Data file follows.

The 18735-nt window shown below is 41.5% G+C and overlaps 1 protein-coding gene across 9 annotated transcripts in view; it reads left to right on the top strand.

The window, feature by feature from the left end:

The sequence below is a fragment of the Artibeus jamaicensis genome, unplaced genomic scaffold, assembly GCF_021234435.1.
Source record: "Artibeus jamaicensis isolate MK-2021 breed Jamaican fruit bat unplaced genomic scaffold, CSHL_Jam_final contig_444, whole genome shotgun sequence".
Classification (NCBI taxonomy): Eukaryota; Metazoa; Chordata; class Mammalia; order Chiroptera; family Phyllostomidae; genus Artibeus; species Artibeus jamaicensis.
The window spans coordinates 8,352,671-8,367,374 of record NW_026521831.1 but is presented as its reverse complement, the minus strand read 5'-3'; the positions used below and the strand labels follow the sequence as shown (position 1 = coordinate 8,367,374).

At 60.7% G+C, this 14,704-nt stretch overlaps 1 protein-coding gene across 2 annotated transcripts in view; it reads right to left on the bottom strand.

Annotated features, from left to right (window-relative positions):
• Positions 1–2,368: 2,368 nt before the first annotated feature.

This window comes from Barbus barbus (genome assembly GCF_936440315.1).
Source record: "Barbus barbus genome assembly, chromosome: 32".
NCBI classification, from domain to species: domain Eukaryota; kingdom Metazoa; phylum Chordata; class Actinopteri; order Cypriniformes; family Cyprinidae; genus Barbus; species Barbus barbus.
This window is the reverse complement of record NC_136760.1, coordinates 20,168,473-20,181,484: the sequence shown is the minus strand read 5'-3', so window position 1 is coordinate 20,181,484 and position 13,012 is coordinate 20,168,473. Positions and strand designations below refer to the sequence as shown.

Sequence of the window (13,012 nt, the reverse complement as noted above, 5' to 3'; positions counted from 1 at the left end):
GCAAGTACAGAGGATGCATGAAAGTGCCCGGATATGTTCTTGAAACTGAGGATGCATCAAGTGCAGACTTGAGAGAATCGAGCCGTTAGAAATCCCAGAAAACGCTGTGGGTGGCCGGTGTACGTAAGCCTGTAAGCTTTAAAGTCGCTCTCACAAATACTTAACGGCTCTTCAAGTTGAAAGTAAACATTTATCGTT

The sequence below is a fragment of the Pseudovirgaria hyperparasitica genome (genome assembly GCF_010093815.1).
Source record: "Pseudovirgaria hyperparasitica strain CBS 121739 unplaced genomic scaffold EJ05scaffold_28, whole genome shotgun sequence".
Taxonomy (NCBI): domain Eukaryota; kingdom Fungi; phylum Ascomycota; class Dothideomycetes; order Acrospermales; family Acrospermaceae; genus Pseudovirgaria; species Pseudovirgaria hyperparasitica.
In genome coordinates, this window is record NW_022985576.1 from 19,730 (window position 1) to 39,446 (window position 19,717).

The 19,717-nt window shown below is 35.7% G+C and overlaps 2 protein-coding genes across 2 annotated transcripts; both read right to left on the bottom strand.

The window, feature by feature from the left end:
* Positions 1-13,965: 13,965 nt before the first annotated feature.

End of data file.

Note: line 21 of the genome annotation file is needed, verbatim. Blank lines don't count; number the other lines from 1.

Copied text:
The window, feature by feature from the left end: